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 Tom Randall

Bambino Koresh – Up And Left (Laughing Outlaw)

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Bambino Koresh - Up And Left (Laughing Outlaw)

By Tom Randall

There are few pleasures in life greater than when your high expectations are met.

Bambino Koresh are Leticia Nischang, Tom Morgan, and Sarah McEwen. They each have a looooooong history of making adroit and airborne pop magic (get thee to the Googles if you need convincing, True Believer!). With Up And Left, they get on and make more of it; pop of such elegance and immaculacy of form that it seems scarcely possible that they can make it sound as blithe and buoyant as they do.

There is no bullshit here. No focus-tested beats, no custom-tweaked VSTs. Just tunes up the freaking wazoo, dude, and a vocal timbre so exquisite as to provoke heart pangs and tear-welling in extremis. Leticia’s singing ascends at every opportunity to the lofty and unadulterated stratum that Juliana Hatfield first illuminated. Relaxed hooks slip breezily into your brain and don’t try to shag the shit out of you like so much contemporary pop does. Familiar chords are placed in canny structures to make extraordinary songs that speak with the familiar authority of the everywoman (aka the “Teenage Fanclub effect”). It’s warm, profound, breathlessly beautiful at times, varied, and direct.

Words are superfluous. If this song makes your throat slightly tighten and just gets you somewhere between the sternum and the spine, then Up And Left will take hold of you.

From the heartbreaking anthemic coda of ‘Freesoul’, to the liberal dabs of country that lift ‘Just Accept It’ to majesty, to the taut crunch of the verses of ‘The System Tells’, every gorgeous sliver of melody woven through these songs stands brazen and vulnerable. Up And Left has become the soundtrack to the rehabilitation of my dishevelled and slackened soul. It has helped balance an unmitigated lust for discord, and been the tonic for a long-aching estrangement from the cup of creation. I know I’m laying it on thick. It’s just that Up And Left bestows such an incredible grace in its 47 minutes that I feel the vacuum it leaves when I’m not listening to it.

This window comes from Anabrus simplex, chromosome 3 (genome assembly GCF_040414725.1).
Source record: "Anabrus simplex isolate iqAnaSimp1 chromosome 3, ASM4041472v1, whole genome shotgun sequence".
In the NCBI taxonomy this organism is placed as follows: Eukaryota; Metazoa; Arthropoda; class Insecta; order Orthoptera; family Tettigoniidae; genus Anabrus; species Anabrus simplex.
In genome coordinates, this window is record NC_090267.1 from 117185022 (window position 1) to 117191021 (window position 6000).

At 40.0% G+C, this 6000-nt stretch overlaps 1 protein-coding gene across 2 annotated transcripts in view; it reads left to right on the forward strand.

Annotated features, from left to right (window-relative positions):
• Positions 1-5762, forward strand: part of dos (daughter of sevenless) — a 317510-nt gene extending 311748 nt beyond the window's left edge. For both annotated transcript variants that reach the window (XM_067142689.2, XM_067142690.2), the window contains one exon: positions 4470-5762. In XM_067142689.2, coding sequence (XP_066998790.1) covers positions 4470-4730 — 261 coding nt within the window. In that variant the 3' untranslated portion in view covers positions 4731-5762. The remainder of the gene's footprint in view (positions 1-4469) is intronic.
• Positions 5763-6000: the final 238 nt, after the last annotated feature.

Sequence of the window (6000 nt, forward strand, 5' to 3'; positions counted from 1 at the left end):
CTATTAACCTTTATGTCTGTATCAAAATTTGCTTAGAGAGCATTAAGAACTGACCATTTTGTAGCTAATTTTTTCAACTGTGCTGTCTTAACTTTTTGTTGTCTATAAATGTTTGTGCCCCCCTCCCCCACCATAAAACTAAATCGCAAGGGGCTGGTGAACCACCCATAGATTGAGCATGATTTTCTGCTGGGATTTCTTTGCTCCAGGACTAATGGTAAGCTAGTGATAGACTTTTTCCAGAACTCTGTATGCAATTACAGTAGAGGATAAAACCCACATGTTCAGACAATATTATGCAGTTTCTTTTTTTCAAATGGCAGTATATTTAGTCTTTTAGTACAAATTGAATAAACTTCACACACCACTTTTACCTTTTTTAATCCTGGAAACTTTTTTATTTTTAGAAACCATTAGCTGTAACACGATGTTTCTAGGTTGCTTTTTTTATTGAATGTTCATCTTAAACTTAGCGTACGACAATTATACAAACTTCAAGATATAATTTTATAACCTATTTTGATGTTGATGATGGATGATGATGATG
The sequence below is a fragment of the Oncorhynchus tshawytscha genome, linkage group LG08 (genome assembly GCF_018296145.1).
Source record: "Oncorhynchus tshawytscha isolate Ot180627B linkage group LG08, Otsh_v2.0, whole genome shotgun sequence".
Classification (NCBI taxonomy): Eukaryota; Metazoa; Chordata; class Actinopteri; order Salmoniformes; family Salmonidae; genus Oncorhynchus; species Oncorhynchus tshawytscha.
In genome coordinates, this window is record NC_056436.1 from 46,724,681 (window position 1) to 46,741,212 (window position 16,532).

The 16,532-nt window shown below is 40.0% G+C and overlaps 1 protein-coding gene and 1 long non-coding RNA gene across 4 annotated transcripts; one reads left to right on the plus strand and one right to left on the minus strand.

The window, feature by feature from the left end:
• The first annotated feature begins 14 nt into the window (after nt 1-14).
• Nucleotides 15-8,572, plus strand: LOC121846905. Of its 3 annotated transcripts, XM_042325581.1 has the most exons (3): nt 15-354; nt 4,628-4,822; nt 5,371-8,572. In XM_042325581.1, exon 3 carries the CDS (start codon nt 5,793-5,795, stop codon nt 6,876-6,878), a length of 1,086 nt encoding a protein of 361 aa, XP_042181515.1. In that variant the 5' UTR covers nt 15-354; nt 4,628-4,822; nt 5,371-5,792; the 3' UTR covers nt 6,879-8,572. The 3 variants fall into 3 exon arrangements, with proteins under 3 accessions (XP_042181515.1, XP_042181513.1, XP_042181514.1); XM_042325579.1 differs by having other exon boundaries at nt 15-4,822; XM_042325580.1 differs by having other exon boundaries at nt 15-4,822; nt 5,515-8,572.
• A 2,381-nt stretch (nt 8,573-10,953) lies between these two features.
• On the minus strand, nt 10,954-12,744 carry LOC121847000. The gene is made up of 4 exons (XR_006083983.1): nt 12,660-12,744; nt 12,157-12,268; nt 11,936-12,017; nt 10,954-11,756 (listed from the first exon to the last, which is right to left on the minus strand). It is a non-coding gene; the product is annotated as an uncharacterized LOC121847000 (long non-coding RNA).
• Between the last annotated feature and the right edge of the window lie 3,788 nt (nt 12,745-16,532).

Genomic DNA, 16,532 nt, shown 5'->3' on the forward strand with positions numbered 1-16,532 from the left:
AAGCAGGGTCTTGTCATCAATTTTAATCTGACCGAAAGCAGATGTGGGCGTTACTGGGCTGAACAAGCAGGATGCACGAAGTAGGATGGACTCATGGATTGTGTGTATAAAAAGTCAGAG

I can’t tell you happy it makes me that records like are being made in Australia and in the second decade of the 21st Century. Same goes for Beaches, Songs, Super Wild Horses, Eddy Current, Kitchen’s Floor, Royal Headache, etc, etc. Not because Bambino Koresh have anything to do with these bands, but just because they’re all instances of something awesome and genuine that’s happening here and that’s happening now. I used to think that this was the Sydney nobody sings anymore, but it’s still there, bucking against corporatism, aspirational upward mobilisation, the dickhead gentrification of inner city pubs and their fixie-riding beardy patrons.

I’m sorry; I’ve exhausted my arsenal of trite superlatives, so I’ll spare you further barrage. What makes Up And Left great is beyond verbiage. It’s honest pop that kicks against the pricks that abound in this town, their monuments to crass anti-ideals and their scene composed of pictures of people with drinks in their hands.

Up And Left is more proof that our people are still here, and they still give enough of a shit about not giving a shit as to give us gems like this.

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